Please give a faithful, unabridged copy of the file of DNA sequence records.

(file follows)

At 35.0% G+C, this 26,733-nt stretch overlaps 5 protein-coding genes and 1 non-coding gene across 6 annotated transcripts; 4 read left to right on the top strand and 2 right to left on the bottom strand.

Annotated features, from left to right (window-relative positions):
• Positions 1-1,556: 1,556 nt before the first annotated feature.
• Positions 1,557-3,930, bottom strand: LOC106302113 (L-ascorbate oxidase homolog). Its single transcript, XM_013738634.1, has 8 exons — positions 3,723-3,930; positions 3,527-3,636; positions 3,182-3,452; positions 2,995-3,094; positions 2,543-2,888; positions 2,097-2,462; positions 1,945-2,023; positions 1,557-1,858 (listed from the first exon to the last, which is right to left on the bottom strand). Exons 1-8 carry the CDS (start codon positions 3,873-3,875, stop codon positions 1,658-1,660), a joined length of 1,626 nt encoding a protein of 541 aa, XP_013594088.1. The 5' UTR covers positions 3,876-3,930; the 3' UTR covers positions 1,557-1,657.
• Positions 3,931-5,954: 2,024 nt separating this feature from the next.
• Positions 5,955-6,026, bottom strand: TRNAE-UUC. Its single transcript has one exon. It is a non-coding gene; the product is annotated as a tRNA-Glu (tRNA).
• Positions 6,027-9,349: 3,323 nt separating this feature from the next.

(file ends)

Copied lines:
At 35.0% G+C, this 26,733-nt stretch overlaps 5 protein-coding genes and 1 non-coding gene across 6 annotated transcripts; 4 read left to right on the top strand and 2 right to left on the bottom strand.

Annotated features, from left to right (window-relative positions):
• Positions 1-1,556: 1,556 nt before the first annotated feature.
• Positions 1,557-3,930, bottom strand: LOC106302113 (L-ascorbate oxidase homolog). Its single transcript, XM_013738634.1, has 8 exons — positions 3,723-3,930; positions 3,527-3,636; positions 3,182-3,452; positions 2,995-3,094; positions 2,543-2,888; positions 2,097-2,462; positions 1,945-2,023; positions 1,557-1,858 (listed from the first exon to the last, which is right to left on the bottom strand). Exons 1-8 carry the CDS (start codon positions 3,873-3,875, stop codon positions 1,658-1,660), a joined length of 1,626 nt encoding a protein of 541 aa, XP_013594088.1. The 5' UTR covers positions 3,876-3,930; the 3' UTR covers positions 1,557-1,657.
• Positions 3,931-5,954: 2,024 nt separating this feature from the next.
• Positions 5,955-6,026, bottom strand: TRNAE-UUC. Its single transcript has one exon. It is a non-coding gene; the product is annotated as a tRNA-Glu (tRNA).
• Positions 6,027-9,349: 3,323 nt separating this feature from the next.